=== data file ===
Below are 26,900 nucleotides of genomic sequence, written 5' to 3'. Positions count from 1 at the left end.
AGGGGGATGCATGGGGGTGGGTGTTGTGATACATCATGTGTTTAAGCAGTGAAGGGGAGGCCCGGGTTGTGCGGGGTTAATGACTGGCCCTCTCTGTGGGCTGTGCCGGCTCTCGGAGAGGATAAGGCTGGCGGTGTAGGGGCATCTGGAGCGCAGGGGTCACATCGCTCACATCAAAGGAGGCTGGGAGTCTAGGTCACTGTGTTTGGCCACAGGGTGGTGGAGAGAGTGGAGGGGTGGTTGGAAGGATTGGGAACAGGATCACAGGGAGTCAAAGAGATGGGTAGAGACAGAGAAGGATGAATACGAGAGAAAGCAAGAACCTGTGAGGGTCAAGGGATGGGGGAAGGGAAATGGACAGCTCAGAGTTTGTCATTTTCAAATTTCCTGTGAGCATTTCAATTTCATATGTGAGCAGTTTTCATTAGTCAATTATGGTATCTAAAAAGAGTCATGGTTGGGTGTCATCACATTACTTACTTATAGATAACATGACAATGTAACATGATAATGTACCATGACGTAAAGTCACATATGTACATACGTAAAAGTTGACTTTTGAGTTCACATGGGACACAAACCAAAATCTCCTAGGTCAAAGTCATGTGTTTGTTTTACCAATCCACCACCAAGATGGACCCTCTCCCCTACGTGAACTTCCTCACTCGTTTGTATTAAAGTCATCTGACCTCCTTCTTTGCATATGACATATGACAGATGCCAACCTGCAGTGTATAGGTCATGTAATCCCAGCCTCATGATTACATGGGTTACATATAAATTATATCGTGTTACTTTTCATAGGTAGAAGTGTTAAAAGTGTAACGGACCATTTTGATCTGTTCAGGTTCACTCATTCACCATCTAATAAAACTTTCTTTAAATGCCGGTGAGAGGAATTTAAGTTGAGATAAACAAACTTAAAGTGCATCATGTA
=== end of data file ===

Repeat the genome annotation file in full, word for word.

Below are 26,900 nucleotides of genomic sequence, written 5' to 3'. Positions count from 1 at the left end.
AGGGGGATGCATGGGGGTGGGTGTTGTGATACATCATGTGTTTAAGCAGTGAAGGGGAGGCCCGGGTTGTGCGGGGTTAATGACTGGCCCTCTCTGTGGGCTGTGCCGGCTCTCGGAGAGGATAAGGCTGGCGGTGTAGGGGCATCTGGAGCGCAGGGGTCACATCGCTCACATCAAAGGAGGCTGGGAGTCTAGGTCACTGTGTTTGGCCACAGGGTGGTGGAGAGAGTGGAGGGGTGGTTGGAAGGATTGGGAACAGGATCACAGGGAGTCAAAGAGATGGGTAGAGACAGAGAAGGATGAATACGAGAGAAAGCAAGAACCTGTGAGGGTCAAGGGATGGGGGAAGGGAAATGGACAGCTCAGAGTTTGTCATTTTCAAATTTCCTGTGAGCATTTCAATTTCATATGTGAGCAGTTTTCATTAGTCAATTATGGTATCTAAAAAGAGTCATGGTTGGGTGTCATCACATTACTTACTTATAGATAACATGACAATGTAACATGATAATGTACCATGACGTAAAGTCACATATGTACATACGTAAAAGTTGACTTTTGAGTTCACATGGGACACAAACCAAAATCTCCTAGGTCAAAGTCATGTGTTTGTTTTACCAATCCACCACCAAGATGGACCCTCTCCCCTACGTGAACTTCCTCACTCGTTTGTATTAAAGTCATCTGACCTCCTTCTTTGCATATGACATATGACAGATGCCAACCTGCAGTGTATAGGTCATGTAATCCCAGCCTCATGATTACATGGGTTACATATAAATTATATCGTGTTACTTTTCATAGGTAGAAGTGTTAAAAGTGTAACGGACCATTTTGATCTGTTCAGGTTCACTCATTCACCATCTAATAAAACTTTCTTTAAATGCCGGTGAGAGGAATTTAAGTTGAGATAAACAAACTTAAAGTGCATCATGTA